Anywhere Else, Mike McInally Would’ve Been Given a Raise
Lee Enterprises Models Corporate Stupidity
This weekend, we learned that Lee Enterprises would again cut budgets in all the wrong places at the Corvallis Gazette-Times — in this instance, laying off the heart of the daily paper, Mike McInally.
Serving as Editor-in-Chief at the GT since 2005, McInally is widely liked and respected in Corvallis. These last few years, he was essentially doing the jobs of at least four people: Editorships at both the Gazette-Times and Democrat-Herald, supervising weekly papers in Philomath and Lebanon, and acting as both editor and chief local contributing writer at The E. The story announcing the layoff reported that the position of editor had been eliminated.
Let us be clear: you cannot run a newspaper, any newspaper, without an editor. Our view is that Lee Enterprises, a media conglomerate run from out of state, is culpable in the demise of the news industry, and a downright menace to our community.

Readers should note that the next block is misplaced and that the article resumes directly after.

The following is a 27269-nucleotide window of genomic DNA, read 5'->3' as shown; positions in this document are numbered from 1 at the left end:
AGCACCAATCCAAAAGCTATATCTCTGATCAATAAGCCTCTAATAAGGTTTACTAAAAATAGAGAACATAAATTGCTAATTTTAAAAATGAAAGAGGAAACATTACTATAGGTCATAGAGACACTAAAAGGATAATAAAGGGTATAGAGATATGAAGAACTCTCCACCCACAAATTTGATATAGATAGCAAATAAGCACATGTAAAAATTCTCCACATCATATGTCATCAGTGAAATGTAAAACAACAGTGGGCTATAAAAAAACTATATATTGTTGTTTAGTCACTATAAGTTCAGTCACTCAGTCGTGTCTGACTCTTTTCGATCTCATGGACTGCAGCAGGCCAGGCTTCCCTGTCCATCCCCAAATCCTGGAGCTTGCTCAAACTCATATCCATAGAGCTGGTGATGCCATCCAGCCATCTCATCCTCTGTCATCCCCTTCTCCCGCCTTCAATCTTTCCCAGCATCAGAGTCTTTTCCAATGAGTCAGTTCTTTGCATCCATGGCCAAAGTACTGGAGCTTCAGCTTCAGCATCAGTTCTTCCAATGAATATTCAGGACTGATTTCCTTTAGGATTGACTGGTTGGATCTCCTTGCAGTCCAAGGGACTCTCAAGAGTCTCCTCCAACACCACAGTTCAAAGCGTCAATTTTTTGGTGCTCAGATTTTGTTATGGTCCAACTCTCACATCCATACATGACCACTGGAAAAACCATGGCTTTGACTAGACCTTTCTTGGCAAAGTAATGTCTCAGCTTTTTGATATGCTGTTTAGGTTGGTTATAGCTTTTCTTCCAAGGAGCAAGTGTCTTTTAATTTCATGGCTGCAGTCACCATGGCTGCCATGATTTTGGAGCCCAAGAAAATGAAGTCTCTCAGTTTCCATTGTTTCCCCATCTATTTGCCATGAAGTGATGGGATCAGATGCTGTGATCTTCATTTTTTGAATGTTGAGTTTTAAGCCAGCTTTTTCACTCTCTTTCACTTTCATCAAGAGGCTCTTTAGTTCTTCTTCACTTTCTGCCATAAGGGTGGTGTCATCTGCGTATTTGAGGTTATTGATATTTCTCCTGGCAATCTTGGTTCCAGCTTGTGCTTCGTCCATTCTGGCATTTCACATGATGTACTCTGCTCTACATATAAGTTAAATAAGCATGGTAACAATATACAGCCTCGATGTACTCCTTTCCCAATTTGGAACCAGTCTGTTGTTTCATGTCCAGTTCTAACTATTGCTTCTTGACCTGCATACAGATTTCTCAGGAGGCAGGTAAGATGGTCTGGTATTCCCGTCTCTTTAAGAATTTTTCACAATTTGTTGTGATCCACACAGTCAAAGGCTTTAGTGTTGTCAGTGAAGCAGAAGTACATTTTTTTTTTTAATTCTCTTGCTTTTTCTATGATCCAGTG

In the last year, Lee has laid off many local reporters, closed its Corvallis GT office, and turned our daily paper into a delocalized shell of its former self. All while touting their subscriptions as a support for “local” journalism. Meanwhile, mounting case studies show that local newsrooms and good writing are turning it around at local papers around the country, so long as they get their hands on the funding to do so. As it turns out, people still want to know about the intersections most likely to kill them, and who is responsible for dragging their feet in fixing such things – and they’d rather not be bored to tears reading about it.
It’s not like Lee doesn’t have the money to uphold the editor position. Warren Buffett’s Berkshire-Hathaway has been pumping dollars Lee’s way since at least 2012. So, what gives, you may be asking. If you visit the Lee Enterprises website, click on About, then click Executive Team, all but one member is essentially from either advertising, IT, or finance.
On a very basic level, the people running Lee Enterprises don’t know they’re running a community trust. They believe they’re selling billboards that are thrown on driveways. It’s a failure of moral imagination — this abdication of the imperative to be interesting and useful, and we suspect it will eventually catch up with Lee’s financial wellbeing, too.
In the interim, our community loses yet another important and compelling voice — and in this instance, we believe, needlessly.